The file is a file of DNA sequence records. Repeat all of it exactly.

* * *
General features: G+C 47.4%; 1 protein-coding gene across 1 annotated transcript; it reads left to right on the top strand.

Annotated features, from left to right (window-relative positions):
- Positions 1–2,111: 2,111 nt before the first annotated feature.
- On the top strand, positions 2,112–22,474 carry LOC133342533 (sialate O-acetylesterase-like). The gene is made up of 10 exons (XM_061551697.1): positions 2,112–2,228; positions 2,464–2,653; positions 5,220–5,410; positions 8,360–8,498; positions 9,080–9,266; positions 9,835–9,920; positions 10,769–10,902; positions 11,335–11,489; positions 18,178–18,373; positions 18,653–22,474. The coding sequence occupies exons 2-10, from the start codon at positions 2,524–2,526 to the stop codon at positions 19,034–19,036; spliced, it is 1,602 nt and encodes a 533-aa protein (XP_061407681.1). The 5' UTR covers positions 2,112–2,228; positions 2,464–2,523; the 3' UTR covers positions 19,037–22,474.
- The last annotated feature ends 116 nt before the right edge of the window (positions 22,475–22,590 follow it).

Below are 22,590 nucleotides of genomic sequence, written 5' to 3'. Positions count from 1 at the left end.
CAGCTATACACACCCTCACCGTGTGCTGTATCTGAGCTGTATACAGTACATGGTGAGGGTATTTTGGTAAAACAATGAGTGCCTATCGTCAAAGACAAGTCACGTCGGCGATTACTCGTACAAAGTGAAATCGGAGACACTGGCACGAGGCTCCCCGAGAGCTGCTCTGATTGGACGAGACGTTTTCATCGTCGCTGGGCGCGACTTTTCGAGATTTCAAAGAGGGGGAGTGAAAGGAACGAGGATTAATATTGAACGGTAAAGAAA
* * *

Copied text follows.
General features: G+C 47.4%; 1 protein-coding gene across 1 annotated transcript; it reads left to right on the top strand.

Annotated features, from left to right (window-relative positions):
- Positions 1–2,111: 2,111 nt before the first annotated feature.
- On the top strand, positions 2,112–22,474 carry LOC133342533 (sialate O-acetylesterase-like). The gene is made up of 10 exons (XM_061551697.1): positions 2,112–2,228; positions 2,464–2,653; positions 5,220–5,410; positions 8,360–8,498; positions 9,080–9,266; positions 9,835–9,920; positions 10,769–10,902; positions 11,335–11,489; positions 18,178–18,373; positions 18,653–22,474. The coding sequence occupies exons 2-10, from the start codon at positions 2,524–2,526 to the stop codon at positions 19,034–19,036; spliced, it is 1,602 nt and encodes a 533-aa protein (XP_061407681.1). The 5' UTR covers positions 2,112–2,228; positions 2,464–2,523; the 3' UTR covers positions 19,037–22,474.
- The last annotated feature ends 116 nt before the right edge of the window (positions 22,475–22,590 follow it).

Below are 22,590 nucleotides of genomic sequence, written 5' to 3'. Positions count from 1 at the left end.
CAGCTATACACACCCTCACCGTGTGCTGTATCTGAGCTGTATACAGTACATGGTGAGGGTATTTTGGTAAAACAATGAGTGCCTATCGTCAAAGACAAGTCACGTCGGCGATTACTCGTACAAAGTGAAATCGGAGACACTGGCACGAGGCTCCCCGAGAGCTGCTCTGATTGGACGAGACGTTTTCATCGTCGCTGGGCGCGACTTTTCGAGATTTCAAAGAGGGGGAGTGAAAGGAACGAGGATTAATATTGAACGGTAAAGAAA